(6) We now can design the section templates to achieve what we need. To the left of the drain centre line we want a left edge of the bottom of the drain channel. We will simply let this join up to the existing bay design so we need do nothing else here. On the right we wish to go to edge of the channel and then grade up to a point a fixed offset and a height that is designed. The right hand side template is seen below:
The first line is simply the start point. The second line draws right edge of the channel at 10'. (so total width is 20'). We then draw to a fixed offset and RL. In this case we get the appropriate heights from Variable Table 2.
So at start we have a height of -57.288 and at end we have -60.413. These values are calculated from the center of the bay. We get the center height and add 1'. A previous screen shot shows how it looks like in section view.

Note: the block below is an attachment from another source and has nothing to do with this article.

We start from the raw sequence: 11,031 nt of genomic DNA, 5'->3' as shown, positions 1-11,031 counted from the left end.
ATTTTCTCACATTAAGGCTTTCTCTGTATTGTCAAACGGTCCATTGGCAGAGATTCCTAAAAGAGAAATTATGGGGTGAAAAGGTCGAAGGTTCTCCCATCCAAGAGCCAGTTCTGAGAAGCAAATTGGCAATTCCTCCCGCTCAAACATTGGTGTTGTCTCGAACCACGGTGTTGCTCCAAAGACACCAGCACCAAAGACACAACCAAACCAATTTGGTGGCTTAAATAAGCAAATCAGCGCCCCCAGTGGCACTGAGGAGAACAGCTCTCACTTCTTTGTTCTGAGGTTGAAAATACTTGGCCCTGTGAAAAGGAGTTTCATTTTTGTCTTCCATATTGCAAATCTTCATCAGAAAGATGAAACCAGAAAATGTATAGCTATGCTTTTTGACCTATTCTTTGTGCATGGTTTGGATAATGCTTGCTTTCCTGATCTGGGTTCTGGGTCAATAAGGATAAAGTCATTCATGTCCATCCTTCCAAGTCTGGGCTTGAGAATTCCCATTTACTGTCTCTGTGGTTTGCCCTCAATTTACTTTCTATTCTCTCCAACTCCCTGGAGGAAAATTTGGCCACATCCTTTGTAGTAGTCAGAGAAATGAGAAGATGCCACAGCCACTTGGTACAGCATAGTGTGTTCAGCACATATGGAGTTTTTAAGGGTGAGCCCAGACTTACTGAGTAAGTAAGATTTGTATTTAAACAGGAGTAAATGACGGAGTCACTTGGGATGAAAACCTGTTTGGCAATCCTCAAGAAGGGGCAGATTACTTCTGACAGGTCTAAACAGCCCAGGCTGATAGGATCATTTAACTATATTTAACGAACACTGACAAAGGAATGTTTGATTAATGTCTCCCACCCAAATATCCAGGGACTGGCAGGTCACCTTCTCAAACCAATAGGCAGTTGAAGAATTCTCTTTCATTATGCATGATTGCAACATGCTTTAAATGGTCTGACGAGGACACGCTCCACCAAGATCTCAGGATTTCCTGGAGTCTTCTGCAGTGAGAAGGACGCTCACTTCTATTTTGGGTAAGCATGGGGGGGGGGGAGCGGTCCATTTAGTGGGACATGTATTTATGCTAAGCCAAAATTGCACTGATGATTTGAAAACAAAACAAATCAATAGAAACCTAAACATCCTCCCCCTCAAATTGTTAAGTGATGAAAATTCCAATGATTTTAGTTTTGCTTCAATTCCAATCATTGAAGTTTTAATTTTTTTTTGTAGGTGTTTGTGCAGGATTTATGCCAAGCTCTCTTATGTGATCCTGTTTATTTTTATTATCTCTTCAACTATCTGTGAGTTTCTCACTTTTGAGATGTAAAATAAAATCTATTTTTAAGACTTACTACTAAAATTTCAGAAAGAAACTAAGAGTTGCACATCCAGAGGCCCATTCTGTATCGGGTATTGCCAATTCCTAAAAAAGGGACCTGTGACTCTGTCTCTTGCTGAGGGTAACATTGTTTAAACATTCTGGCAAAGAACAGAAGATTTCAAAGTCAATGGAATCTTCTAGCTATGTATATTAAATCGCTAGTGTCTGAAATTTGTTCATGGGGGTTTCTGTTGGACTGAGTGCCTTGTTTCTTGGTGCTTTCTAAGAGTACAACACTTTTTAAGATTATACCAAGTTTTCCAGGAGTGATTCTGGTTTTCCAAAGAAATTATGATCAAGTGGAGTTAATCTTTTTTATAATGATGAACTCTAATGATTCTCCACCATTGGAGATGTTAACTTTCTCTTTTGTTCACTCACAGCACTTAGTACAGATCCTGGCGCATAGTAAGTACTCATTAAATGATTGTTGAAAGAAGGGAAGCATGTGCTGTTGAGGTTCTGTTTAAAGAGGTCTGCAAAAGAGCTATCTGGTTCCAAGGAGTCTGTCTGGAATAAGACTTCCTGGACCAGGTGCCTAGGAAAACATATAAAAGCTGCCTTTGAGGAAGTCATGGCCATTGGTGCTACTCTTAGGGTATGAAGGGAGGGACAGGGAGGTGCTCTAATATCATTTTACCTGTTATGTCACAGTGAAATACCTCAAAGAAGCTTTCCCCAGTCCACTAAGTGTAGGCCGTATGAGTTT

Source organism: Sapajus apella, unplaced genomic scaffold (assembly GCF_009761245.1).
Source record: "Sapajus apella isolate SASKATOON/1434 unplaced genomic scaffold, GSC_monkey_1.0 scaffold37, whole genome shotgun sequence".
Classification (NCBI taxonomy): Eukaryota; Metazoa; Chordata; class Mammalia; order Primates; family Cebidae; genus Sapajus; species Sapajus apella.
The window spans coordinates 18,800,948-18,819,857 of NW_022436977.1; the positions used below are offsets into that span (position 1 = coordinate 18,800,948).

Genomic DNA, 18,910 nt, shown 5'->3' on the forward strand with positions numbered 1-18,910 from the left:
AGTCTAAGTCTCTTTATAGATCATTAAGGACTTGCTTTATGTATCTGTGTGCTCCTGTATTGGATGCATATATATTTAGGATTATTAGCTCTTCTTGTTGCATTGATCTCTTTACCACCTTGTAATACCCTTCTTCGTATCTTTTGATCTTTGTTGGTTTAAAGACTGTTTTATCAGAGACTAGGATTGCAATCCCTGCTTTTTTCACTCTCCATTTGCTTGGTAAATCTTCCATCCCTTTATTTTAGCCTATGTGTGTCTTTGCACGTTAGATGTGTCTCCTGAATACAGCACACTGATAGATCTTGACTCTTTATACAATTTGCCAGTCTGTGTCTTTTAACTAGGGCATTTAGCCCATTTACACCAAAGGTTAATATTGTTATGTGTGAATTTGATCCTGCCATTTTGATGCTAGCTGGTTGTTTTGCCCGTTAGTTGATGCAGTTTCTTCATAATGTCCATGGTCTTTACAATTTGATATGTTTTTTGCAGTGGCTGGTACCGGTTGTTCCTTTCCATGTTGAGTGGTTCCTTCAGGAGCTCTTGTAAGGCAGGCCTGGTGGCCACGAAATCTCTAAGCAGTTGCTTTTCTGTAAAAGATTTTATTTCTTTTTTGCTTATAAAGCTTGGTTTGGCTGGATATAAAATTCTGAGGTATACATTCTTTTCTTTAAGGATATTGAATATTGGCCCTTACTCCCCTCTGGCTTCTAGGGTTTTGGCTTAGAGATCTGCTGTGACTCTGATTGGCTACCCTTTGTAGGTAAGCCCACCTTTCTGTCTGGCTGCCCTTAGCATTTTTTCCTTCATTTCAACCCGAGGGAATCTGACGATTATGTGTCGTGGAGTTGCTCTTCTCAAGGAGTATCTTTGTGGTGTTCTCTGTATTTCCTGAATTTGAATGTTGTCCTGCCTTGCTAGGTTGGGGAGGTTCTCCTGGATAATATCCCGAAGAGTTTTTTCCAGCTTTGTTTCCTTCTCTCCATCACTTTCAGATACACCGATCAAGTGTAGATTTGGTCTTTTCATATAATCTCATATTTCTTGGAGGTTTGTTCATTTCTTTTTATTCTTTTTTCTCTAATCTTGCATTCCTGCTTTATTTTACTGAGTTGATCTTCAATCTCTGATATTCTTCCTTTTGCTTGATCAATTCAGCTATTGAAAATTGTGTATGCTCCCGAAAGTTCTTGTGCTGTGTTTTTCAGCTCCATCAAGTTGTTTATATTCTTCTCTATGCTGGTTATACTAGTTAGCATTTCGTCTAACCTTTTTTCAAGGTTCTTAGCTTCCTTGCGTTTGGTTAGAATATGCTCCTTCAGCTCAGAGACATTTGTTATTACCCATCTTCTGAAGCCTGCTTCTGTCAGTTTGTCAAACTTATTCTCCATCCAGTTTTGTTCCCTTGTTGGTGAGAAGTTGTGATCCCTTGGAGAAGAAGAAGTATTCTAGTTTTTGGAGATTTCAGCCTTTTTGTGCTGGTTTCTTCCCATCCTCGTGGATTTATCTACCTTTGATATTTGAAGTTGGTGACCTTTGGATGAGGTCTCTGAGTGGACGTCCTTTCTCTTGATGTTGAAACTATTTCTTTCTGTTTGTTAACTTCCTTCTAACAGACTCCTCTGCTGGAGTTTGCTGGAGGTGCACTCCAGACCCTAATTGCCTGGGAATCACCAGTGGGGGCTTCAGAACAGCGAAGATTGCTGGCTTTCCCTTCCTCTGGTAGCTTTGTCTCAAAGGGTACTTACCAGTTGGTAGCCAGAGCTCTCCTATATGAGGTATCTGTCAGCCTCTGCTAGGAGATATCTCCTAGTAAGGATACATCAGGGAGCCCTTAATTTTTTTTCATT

Once you are happy with the design it is time to incorporate these design points into the job. Under the "Road" menu there is an option to "Store Design Heights". The dialog is seen below:
It is suggested that you start the points at a new point range. This makes it easier to delete them etc if something goes wrong. We are also creating strings along edges of the design and placing them in the discon2 folder. This creates breaklines for us for nicer triangles.
(7) Create new design surface with these new points. Under contour - surfaces; you may need to tweak the point range etc